Healthy Aging and Sea Food

Salmon Good Source for Omega 3

The rising numbers of aging seniors worldwide is being accompanied by an increase in chronic diseases. Researchers are now concentrating on learning more about healthy aging rather than only researching longevity. In other words, what can be done to help someone live a long and healthy life without suffering from chronic physical and neurodegenerative diseases? A study published October 17, 2018 in the BMJ showed that eating sea food like fish that contains high amounts of circulating omega 3 polyunsaturated fatty acid (n3-PUFA) is associated with healthy aging. The study was led by Heidi Lai at the Friedman School of Nutrition Science and Policy at Tufts University, Boston.

Healthy Aging is Surviving without Chronic Diseases

The researchers define healthy aging as surviving without chronic and neurodegenerative diseases like:

  • Cardiovascular disease
  • Severe chronic kidney disease (CKD)
  • Chronic lung disease like chronic obstructive pulmonary disease (COPD)
  • Cancer
  • Parkinson’s disease
  • Alzheimer’s disease
  • Other dementias

Less Severe Medical Conditions

The researches also added the absence of other less severe disease conditions to be part of the definition of healthy aging such as living without:

  • Diabetes
  • Atrial fibrillation
  • Coronary artery bypass surgery
  • Mild or moderate chronic kidney disease

The Cardiovascular Health Study: Prospective Cohort Study 1992-2015

Participants in the Cardiovascular Health Study: Prospective Cohort Study 1992-2015 were 5888 seniors (65% women) about the age of 75 who were all in good health at the start of the study in 1992. The participants were from four American communities:

  • Sacramento County, California
  • Washington County, Maryland
  • Forsyth County, North Carolina
  • Pittsburgh, Pennsylvania

Previous Studies Showed Mixed Results

Previous research had mainly relied on self-reported information about eating habits and this led to conflicting results. However, this study did not rely only on self-reported information, but the researchers carried out physical examinations and tests on the participants, as well as telephone interviews.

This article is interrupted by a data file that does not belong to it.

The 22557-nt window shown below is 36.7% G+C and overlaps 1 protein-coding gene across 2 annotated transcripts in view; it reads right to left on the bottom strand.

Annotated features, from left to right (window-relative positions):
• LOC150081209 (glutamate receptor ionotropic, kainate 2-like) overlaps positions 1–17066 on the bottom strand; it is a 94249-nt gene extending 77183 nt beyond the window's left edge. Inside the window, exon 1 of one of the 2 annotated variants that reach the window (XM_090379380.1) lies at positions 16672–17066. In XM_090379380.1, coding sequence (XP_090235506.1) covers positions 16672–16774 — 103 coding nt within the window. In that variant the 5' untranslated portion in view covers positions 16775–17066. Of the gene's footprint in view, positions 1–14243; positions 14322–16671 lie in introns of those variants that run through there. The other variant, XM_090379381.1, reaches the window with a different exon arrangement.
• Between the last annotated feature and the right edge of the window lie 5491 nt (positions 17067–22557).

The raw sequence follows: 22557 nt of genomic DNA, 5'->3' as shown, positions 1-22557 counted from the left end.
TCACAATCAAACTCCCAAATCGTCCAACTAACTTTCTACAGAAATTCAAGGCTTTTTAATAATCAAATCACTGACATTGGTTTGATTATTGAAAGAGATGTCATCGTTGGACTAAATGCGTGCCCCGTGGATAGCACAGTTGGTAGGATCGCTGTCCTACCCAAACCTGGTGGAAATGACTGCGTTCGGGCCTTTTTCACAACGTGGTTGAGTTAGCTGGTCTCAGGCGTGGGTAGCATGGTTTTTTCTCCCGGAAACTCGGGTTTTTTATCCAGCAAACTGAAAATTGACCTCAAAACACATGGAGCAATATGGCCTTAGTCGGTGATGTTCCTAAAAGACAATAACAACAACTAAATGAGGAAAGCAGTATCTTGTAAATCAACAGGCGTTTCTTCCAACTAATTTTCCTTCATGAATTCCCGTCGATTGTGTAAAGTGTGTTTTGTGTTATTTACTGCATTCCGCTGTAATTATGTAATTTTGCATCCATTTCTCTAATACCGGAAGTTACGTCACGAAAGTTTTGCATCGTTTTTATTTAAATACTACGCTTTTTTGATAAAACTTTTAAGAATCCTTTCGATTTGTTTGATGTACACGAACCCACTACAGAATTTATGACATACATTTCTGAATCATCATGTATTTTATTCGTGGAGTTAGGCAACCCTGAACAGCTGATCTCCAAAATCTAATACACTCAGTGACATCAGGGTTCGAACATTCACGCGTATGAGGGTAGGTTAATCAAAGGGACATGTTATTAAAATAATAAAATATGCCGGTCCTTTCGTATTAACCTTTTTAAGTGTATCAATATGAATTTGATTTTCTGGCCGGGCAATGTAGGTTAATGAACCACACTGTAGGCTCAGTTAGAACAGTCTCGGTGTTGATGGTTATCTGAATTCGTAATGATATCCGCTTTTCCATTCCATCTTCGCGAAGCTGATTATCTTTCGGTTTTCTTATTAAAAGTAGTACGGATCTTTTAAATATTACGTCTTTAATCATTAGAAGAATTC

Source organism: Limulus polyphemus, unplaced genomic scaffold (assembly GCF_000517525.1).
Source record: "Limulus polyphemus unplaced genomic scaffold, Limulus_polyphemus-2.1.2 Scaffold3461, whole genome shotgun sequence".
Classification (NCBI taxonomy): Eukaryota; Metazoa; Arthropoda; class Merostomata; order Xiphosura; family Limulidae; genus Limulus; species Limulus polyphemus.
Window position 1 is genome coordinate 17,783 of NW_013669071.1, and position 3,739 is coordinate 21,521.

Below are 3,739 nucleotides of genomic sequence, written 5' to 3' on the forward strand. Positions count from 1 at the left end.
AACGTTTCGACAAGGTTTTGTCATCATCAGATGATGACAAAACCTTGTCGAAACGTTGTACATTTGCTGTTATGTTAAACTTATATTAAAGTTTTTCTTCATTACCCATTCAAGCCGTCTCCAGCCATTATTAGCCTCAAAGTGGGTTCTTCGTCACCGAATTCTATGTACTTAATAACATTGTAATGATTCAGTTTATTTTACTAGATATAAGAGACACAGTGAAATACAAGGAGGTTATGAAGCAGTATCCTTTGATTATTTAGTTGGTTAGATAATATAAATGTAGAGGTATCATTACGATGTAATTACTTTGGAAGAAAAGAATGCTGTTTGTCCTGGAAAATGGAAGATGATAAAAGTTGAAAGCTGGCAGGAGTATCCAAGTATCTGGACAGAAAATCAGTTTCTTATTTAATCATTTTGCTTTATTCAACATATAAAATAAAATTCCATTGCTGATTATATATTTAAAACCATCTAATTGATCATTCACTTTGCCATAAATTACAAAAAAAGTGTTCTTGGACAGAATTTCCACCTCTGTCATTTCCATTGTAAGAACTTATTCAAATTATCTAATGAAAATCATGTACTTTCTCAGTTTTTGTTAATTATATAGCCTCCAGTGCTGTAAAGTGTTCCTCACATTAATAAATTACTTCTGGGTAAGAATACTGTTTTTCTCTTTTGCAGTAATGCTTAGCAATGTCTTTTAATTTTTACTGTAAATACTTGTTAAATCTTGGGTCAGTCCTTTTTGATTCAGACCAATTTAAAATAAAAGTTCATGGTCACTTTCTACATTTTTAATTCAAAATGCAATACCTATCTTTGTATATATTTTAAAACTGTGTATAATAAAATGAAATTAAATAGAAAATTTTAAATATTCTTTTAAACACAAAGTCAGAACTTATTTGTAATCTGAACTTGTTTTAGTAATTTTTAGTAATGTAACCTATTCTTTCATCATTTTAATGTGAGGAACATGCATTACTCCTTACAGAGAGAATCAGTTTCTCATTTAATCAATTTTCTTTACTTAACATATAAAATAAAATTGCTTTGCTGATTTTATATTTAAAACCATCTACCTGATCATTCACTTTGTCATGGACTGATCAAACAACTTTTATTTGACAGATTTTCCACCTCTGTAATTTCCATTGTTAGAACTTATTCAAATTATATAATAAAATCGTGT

Tests for the Participants

Tests for the participants included the following:

Tests to measure the blood levels of 46 different types of circulating omega 3 fatty acids were carried out at the Fred Hutchinson Cancer Research Centre Biomarker Laboratory in 1992-93, 1998-99 and 2005-06.

  • Cumulative levels of plasma phospholipid n3-PUFAs were measured using gas chromatography in 1992-93, 1998-99, and 2005-06 for the total fatty acids derived from plants and from sea foods.
  • Total body mass
  • Waist measurement
  • Physical activity
  • Blood pressure
  • C-reactive protein
  • Low density lipoprotein (LDL cholesterol)
  • High density lipoprotein (HDL cholesterol)
  • Triglycerides
  • Diabetes

Results of the Cardiovascular Health Study

The results of the Cardiovascular Health Study showed that 89% of the participants experienced unhealthy aging, while 11% experienced healthy aging. Higher levels of long chain n-3 PUFAS that are found abundantly in sea food were associated with an 18% lower risk for unhealthy aging. The n-3 PUFAS helped to regulate blood pressure, heart rate and inflammation and thus promoted healthy aging.

Those participants who consumed the largest amounts of n-3 PUFAS found in sea food tended to be educated women with a higher income who lived a healthy lifestyle.

Participants in the highest group consumed about one additional weekly serving of fish, compared with the lowest group. See our blog post from April 11, 2018 that refers to a study that showed that people who ate more fish had larger brains.

Short or Long-term Rehab and Skilled Nursing

If you or your loved one are in need of a skilled nursing or rehab facility, make sure they serve good nutritious food that includes sea food like fish.

The Royal Suites Healthcare and Rehabilitation in scenic Galloway Township, New Jersey offers fine dining with delicious and healthy meals with a variety of selection prepared by a skilled chef under the supervision and guidance of a registered dietitian. Special dietary needs are gladly accommodated.


The researchers suggest that seniors should consume more sea food in order to increase the chance for healthy aging.


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